Glossator publishes original commentaries, editions and translations of commentaries, and essays and articles relating to the theory and history of commentary, glossing, and marginalia (catena, commentum, gemara, glossa, hypomnema, midrash, peser, pingdian, scholia, tafsir, talkhis, tika, vritti, zend, zhangju, et al). The journal aims to encourage the practice of commentary as a creative form of intellectual work and to provide a forum for dialogue and reflection on the past, present, and future of this ancient genre of writing. By aligning itself, not with any particular discipline, but with a particular mode of production, Glossator gives expression to the fact that praxis founds theory.
Glossator welcomes work from all disciplines, but especially from fields with strong affiliations with the commentary genre: philosophy, theology, literary theory and criticism, textual and manuscript studies, hermeneutics, exegesis.
What is commentary? While the distinction between commentary and other forms of writing is not an absolute one, the following may serve as guidelines for distinguishing between what is and is not a commentary:
1. FOCUS. A commentary focuses on, and magnifies, a single discrete object (text, image, event, etc.) or continuous portion thereof.
2. PRESENCE. A commentary does not displace but rather formally shapes itself to and preserves the integrity, structure, and presence of its object, even in the midst of hermeneutically fragmenting it.
3. DILATION. The relationship of a commentary to its object may be described as both parallel and perpendicular. Commentary is parallel to its object in that it moves with or runs alongside it, following the flow of reading it. Commentary is perpendicular to its object in that it pauses or breaks from reading it in order to comment on it. The combination of these dimensions gives commentary a structure of continuing discontinuity and a durable utility. Commentary paradoxically digresses from the object in order to open it from within.
4. COPIA. Commentary establishes and maintains a certain quantitative proportion and plenitude of itself vis-à-vis its object. This tendency corresponds to the practice of “filling up the margins” of a text.
5. PROLIFERATION. Commentary, as a form of discourse, tends to favor and allow multiplication and productive syntheses of meanings, ideas, and references. Commentary need not, and often does not, have an explicit central thesis or argument. This tendency gives commentary a ludic or auto-teleological potential.
6. ACCESS. Commentary provides interpretive and philological access into its object, serving as a handy and direct medium for understanding it anew. Commentary opens itself to consultation. This characteristic utility of commentary is related to the formal absence of requirement that one sequentially follow or commit to its entirety.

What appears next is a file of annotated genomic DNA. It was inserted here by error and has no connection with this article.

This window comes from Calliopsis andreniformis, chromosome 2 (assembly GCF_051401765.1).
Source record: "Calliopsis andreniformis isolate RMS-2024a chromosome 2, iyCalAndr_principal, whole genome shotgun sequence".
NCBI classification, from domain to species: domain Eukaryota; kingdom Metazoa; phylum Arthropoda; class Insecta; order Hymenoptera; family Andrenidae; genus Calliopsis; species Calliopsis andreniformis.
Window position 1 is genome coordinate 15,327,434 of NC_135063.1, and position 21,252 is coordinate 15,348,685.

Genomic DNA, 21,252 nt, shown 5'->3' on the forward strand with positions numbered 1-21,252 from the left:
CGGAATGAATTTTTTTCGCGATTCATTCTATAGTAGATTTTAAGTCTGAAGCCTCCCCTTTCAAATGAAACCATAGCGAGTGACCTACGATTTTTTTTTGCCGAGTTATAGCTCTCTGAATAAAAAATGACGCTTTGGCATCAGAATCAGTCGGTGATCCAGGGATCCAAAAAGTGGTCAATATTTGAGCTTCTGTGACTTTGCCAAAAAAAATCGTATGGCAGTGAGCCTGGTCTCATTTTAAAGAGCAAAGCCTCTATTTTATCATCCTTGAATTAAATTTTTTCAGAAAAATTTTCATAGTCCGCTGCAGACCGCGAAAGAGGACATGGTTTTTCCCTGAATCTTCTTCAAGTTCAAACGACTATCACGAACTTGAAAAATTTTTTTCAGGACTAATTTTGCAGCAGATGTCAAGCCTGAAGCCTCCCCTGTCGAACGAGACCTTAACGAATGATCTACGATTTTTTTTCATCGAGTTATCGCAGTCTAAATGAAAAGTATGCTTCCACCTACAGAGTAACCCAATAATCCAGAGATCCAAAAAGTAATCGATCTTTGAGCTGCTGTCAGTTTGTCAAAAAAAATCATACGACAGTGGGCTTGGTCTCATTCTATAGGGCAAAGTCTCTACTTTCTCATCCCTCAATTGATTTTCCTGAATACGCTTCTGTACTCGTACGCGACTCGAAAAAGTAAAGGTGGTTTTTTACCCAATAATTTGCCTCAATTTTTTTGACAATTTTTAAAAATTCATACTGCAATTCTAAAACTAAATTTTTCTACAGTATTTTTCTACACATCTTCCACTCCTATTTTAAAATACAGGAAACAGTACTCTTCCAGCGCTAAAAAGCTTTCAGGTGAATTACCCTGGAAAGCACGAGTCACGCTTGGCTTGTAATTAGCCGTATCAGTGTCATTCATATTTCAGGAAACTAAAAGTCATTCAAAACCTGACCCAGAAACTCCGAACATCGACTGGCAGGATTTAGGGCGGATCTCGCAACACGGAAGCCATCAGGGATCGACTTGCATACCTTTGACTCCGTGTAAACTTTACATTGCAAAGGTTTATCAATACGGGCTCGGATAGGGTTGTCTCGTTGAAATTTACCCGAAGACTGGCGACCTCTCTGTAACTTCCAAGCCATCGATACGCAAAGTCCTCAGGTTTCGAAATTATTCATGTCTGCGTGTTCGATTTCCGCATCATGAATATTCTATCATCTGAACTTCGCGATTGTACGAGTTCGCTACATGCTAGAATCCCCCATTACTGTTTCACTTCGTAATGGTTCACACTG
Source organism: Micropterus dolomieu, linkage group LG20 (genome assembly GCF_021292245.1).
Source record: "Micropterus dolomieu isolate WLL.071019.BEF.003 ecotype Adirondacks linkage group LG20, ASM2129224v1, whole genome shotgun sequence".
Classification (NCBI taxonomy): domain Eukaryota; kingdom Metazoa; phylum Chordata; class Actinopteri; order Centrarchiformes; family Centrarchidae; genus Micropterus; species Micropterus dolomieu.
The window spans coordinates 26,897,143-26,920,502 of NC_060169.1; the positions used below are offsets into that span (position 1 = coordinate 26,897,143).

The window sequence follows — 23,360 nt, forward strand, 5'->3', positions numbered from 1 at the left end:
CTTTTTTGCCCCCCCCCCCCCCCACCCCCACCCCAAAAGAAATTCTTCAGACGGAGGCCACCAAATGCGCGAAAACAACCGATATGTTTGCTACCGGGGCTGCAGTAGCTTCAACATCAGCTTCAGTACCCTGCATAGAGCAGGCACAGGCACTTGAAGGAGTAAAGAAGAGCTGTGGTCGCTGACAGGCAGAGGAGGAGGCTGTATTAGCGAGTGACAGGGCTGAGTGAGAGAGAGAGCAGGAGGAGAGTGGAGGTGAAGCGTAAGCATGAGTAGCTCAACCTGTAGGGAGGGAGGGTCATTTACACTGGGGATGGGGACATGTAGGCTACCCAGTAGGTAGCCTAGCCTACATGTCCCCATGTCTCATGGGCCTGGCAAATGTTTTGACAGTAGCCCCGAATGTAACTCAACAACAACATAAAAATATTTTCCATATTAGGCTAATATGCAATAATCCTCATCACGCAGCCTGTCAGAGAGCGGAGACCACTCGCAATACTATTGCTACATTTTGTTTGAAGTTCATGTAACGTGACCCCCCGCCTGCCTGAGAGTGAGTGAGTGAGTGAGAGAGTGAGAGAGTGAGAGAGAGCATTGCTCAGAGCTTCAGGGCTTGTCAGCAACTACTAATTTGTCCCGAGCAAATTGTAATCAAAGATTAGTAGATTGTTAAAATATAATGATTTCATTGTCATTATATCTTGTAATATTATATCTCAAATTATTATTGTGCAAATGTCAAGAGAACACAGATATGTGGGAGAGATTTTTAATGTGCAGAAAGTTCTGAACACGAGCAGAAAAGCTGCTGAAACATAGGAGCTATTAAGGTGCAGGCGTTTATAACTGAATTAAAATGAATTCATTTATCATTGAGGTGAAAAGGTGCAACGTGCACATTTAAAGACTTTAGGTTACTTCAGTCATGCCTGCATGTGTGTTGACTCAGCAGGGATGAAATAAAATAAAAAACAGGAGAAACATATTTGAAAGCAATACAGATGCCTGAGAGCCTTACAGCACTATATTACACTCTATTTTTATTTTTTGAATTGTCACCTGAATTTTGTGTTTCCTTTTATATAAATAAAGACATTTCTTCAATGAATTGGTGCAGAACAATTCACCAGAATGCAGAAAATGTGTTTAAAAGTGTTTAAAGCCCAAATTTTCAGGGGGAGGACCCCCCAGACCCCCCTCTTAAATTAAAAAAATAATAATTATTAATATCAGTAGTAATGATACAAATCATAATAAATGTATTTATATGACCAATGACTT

Glossator publishes themed and open issues.
Glossator also publishes special editions of book-length commentaries, in collaboration with punctum books.
Please send submissions and queries to: glossatori AT gmail DOT com.
Mailing address: Glossator, c/o Nicola Masciandaro, Department of English, Brooklyn College, CUNY, 2900 Bedford Ave., Brooklyn, NY 11210
The editors welcome submissions of any length in the following forms (in order of priority): original commentaries, editions and translations of commentaries, and articles and essays on the theory and history of the commentary. Nota Bene: If you are submitting a commentary (rather than an article or essay on the subject of commentary), the commentarial form of your piece should be structurally evident.
Authors are advised to check the current publication schedule before submitting for open-topic issues (see Forthcoming). Submissions to themed issues should be made directly to the editors, as per instructions the Call for Papers.
1) File Format: MS-Word or RTF format.
2) Appearance: 1.5 line spacing throughout (including endnotes and references), 12-point Times New Roman, 1″ indentation for paragraphs and blockquotes, headings and subheadings in bold.
3) Illustrations/Graphics: placed within the text at the appropriate points.
4) Notes: Footnotes or endnotes numbered consecutively with Arabic numbers.
5) References: All references should follow the Chicago Manual of Style guidelines.
6) Articles should be submitted in blind-review format including a cover page with author’s name, institutional affiliation, and contact information, and an abstract of no more than 100 words.
Submissions with non-conventional typography and/or layout will also be considered.
Editing and Copy-Editing Policies
For philosophical and practical reasons, the editors of Glossator follow a minimalist editing policy. The responsibility for producing a perfect document rests with the author.
Glossator is an Open Access journal. All volumes are published as free online pdfs and in print-on-demand paper volumes.
This work is licensed under a Creative Commons Attribution 3.0 United States License.